The various input signal rejection and correction strategies discussed above may be combined if they are not mutually exclusive. Thus, any device may be characterized by a combination of one or more of the strategies discussed above.

7 is a block diagram showing a modular representation of embodiments of the present invention. 7 may describe various embodiments, such as the laptop of FIG. 1, the computer of FIG. 2, and the like. Block 700 represents a user input device. This may be a combination of the mechanical pick input device and touch (or multi-touch) discussed above. The user input device may be the trackpad of FIG. 1, the mouse of FIG. 2, or another device that combines touch and mechanical pick sensing. Block 701 is a reject and modify module. This module can accept user input data from the user input device, modify it and / or reject various data sets as discussed above, and send the modified data to higher level modules 702-705.

Rejection and modification modules may be implemented in application specific hardware. Alternatively, it may be implemented as software running on a programmable processor. In the latter alternative, the reject and modify module may comprise a processor, a memory and software stored in the memory read and executed by the processor. The reject and modify module need not be directly connected to the user input device. Instead, there may be one or more intervening modules between blocks 700 and 701. They are modules for digitization, normalization and / or compression of input data of an input device, modules for performing other types of error correction of the input data, or processing the input data at different points. Modules, for example, segmentation modules that organize raw pixel based input touch data into separate touch objects that define specific touched areas. Since the rejection can be considered a type of modification, the rejection and correction module may be called a modification module.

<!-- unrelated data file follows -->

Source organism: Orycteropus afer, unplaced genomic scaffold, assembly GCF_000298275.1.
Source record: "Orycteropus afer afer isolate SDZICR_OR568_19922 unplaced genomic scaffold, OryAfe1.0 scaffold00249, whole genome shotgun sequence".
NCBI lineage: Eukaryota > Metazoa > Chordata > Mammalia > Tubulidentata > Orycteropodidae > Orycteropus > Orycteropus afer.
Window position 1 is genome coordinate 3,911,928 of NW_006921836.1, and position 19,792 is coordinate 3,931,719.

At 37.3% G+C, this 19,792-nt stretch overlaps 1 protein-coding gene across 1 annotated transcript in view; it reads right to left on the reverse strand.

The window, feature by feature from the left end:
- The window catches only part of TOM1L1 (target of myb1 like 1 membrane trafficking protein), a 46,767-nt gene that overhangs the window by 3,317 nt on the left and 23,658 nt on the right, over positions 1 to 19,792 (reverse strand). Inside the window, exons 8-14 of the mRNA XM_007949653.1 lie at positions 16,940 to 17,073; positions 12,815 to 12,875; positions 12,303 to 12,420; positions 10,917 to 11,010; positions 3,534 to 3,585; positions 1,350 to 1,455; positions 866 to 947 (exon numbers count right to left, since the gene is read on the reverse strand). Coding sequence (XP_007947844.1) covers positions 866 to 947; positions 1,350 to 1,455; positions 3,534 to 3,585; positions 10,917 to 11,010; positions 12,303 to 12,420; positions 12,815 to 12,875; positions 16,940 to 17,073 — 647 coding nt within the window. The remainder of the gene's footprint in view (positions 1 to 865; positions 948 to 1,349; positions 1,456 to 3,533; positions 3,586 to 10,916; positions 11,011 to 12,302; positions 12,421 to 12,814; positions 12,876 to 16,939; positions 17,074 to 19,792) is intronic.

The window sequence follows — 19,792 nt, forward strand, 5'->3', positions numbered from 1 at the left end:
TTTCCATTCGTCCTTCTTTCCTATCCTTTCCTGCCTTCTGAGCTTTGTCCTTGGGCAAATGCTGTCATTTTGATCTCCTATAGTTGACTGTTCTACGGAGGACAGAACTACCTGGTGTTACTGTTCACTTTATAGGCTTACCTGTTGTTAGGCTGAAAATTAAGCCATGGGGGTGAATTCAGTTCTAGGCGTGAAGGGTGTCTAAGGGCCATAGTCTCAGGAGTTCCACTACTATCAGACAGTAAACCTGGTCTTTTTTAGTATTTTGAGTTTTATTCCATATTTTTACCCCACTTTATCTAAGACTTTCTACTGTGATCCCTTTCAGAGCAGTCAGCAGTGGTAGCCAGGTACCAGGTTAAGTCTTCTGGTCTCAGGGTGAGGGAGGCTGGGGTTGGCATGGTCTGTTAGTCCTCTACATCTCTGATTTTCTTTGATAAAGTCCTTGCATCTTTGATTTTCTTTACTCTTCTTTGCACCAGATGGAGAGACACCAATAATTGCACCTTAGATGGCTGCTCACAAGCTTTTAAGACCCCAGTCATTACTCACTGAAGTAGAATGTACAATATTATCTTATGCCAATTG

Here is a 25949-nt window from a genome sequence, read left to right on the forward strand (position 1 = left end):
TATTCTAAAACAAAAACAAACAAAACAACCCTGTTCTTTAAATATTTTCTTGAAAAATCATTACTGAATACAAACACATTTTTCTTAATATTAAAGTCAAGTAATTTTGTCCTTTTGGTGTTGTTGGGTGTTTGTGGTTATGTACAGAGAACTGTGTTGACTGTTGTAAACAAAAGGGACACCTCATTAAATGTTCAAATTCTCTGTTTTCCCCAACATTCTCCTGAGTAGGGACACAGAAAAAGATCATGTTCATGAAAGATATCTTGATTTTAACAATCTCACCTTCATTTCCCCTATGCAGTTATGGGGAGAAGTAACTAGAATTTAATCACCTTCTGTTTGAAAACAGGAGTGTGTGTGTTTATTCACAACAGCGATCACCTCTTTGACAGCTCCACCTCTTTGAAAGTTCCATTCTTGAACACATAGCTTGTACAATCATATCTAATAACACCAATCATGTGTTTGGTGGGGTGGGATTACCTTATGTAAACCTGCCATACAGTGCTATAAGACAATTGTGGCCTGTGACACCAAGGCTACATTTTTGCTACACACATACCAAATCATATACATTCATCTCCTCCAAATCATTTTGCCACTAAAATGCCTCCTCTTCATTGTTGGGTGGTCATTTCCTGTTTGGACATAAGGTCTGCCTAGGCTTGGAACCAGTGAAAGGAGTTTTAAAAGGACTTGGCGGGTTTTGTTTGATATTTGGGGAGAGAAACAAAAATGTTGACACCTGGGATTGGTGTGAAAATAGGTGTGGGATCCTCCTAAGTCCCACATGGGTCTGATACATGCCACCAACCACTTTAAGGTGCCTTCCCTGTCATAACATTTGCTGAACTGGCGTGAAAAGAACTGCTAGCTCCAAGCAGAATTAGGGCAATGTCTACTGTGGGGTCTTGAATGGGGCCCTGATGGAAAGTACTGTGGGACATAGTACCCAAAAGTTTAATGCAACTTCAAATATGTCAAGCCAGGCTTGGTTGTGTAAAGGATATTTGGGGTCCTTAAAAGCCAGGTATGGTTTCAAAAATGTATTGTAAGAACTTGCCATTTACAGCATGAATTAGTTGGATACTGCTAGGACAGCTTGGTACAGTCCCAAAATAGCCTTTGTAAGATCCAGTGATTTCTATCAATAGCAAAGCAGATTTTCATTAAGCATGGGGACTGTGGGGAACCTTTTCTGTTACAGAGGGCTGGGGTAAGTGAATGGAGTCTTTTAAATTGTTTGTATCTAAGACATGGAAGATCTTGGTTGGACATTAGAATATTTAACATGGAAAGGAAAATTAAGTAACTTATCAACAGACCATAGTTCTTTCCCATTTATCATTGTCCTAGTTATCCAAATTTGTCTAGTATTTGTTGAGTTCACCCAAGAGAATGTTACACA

The modified input data generated by the reject and modify modules can be used by higher level modules. For example, higher level modules may perform further processing and modification of the input data. Alternatively, higher level modules may actually use the input data to perform user interactions. Thus, some higher level modules may be applications such as web browsers, email clients, and the like. Higher level modules may also be implemented as software running on a programmable processor or as special purpose hardware. When implemented as software, higher level modules may include software stored in the same memory as that of the reject and modify modules, or software stored separately. Also, higher level modules may run on the same or different processors as reject and modify modules. The device discussed above, whether it is a laptop computer, desktop computer, or any other type of device, is better and more intuitive by providing a rich user input interface without requiring users to focus on preventing unintended user input. May be characterized by interaction.

Some embodiments discussed above are primarily discussed with reference to rectangular panels, but such embodiments may be used in the context of non-rectangular or curved panels. Embodiments with curved shaped panels may still feature a “flat” or two-dimensional representation of touch data sensed on the panels, and thus may relate to the panels discussed in FIGS. 3 and 4.

Various user input devices that may be used in accordance with embodiments of the present invention have been discussed above in connection with FIGS. 1 and 2. The text below and FIGS. 8-13 provide additional details of some of these types of user input devices. The invention is not limited to the user input devices discussed below.